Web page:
“Uploading modern games takes a lot of space,” said Alex Lemberg, senior technologist in systems designs engineering at Western Digital. “It could be around a 2.5GB file. If this file is fragmented on the physical level, each time you try to load this game it will take longer.”
Making a good phone a great phone with FBO
File-Based Optimization (FBO) was co-developed by Xiaomi, Western Digital, and others and recently unveiled its first implementation in the newly launched Xiaomi 12S Ultra phones.
The idea came from a joint brainstorm on how to optimize storage performance. Fragmentation was a hot topic for one of the world’s largest mobile phone vendors. Like most mobile phone OEMs, Xiaomi was concerned about the performance degradation of the company’s aged devices.
A cross-functional team including R&D, technical marketing, customer experience, technical ecosystem engineers, field application engineers, and the local team in China collaborated to solve fragmentation.
The resulting solution essentially reroutes how data is written to available blocks in a NAND flash array. When a host (such as a mobile phone) is new, there are plenty of blocks available to write data sequentially. As they fill up, flash management sends data to available blocks, wherever they may be, fragmenting the data.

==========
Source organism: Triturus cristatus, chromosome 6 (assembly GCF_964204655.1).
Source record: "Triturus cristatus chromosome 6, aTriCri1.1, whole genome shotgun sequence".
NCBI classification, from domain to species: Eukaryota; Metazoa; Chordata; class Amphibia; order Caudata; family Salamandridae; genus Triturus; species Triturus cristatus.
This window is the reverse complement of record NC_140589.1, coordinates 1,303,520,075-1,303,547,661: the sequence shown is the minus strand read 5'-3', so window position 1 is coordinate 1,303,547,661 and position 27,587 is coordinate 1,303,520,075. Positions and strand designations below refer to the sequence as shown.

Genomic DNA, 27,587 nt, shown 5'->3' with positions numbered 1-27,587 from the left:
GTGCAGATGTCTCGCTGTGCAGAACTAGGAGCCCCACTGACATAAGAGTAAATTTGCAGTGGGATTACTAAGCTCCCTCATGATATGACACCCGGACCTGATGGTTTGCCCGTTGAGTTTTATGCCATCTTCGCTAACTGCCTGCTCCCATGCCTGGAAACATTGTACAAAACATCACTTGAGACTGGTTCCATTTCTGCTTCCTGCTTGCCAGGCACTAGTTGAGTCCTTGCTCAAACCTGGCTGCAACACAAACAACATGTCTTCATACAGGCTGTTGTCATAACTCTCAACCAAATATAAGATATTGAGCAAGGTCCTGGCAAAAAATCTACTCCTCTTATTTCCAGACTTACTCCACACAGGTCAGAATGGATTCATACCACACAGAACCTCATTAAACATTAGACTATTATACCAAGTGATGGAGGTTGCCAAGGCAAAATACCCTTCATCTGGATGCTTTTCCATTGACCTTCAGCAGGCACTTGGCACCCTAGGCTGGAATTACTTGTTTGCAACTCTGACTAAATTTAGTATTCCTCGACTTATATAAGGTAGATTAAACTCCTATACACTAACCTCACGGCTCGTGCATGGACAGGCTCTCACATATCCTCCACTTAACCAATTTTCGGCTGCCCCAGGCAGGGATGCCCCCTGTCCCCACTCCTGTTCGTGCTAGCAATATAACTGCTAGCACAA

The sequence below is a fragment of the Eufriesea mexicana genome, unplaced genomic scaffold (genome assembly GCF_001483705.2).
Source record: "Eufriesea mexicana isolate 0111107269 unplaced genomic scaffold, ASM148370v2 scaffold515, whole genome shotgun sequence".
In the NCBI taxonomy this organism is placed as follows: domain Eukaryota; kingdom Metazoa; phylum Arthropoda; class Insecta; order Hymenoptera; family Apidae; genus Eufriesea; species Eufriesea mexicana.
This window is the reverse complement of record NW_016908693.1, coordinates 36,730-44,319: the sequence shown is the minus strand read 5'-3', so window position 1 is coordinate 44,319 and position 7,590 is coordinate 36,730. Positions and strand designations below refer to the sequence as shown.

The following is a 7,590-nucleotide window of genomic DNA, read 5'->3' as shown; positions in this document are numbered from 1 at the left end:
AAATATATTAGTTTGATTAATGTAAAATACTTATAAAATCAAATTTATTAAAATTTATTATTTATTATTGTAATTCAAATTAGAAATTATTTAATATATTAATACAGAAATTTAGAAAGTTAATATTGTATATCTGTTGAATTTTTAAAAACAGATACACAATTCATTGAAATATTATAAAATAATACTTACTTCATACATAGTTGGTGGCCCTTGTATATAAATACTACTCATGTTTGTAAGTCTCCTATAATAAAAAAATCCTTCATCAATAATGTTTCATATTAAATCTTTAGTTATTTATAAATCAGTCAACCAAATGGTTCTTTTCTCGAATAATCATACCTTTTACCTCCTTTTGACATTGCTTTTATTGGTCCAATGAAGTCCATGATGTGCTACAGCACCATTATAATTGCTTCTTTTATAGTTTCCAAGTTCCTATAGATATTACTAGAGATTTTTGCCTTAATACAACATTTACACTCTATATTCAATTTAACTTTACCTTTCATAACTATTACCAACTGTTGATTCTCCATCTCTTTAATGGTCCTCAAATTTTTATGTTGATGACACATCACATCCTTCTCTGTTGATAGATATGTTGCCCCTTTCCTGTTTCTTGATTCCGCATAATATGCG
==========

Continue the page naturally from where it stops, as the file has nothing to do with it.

FBO, by contrast, always finds a new location where all the data can be written in a row (sequentially) to an available set of blocks. It’s like always seating a family together on an airplane as opposed to assigning random spots in an open seating plan. As a result, the data is not fragmented, and performance remains the same over time.
“FBO could extend the life of a phone,” said Rotem Sela, a distinguished engineer in systems design engineering at Western Digital. “Once the protocol is used, a storage device rearranges data so you get the same read performance as when it’s not fragmented.”
Engineers at Xiaomi have since simulated read and write performance to verify FBO can eliminate the performance degradation of mobile phones associated with fragmentation. A simulated test showed reading speeds to remain intact as opposed to slowing over time.
“It gives an edge,” said Farkash. “It can make a good phone a great phone.”
Setting the standard
Beyond his systems design engineering work, Sela also serves as the UFS Task Group co-chair at JEDEC, the standards organization which published the technology as an official standard. FBO version 1.0 was published as an extension to UFS 3.1 and UFS 4.0 standards in August 2022.
As an extension of the JEDEC UFS 3.1 and UFS 4.0 standards, any future phone can use it. While the Xiaomi 12S Ultra is the first phone to feature FBO, other companies including Micron, Samsung, SK Hynix, Kioxia, and Yangtze Memory Technologies are also adopting it, according to a blog by Xiaomi CEO Lei Ju.
Even though the technology is currently used in mobile phones, it could also be applied to automotive and other industries in the future.
As the latest mobile phones continue to evolve in functionality and performance, the underlying storage is keeping pace with innovations of its own. The next time you need to replace a phone, a feature like FBO can help optimize performance and extend its life.
Western Digital recently demonstrated FBO at Flash Memory Summit (FMS).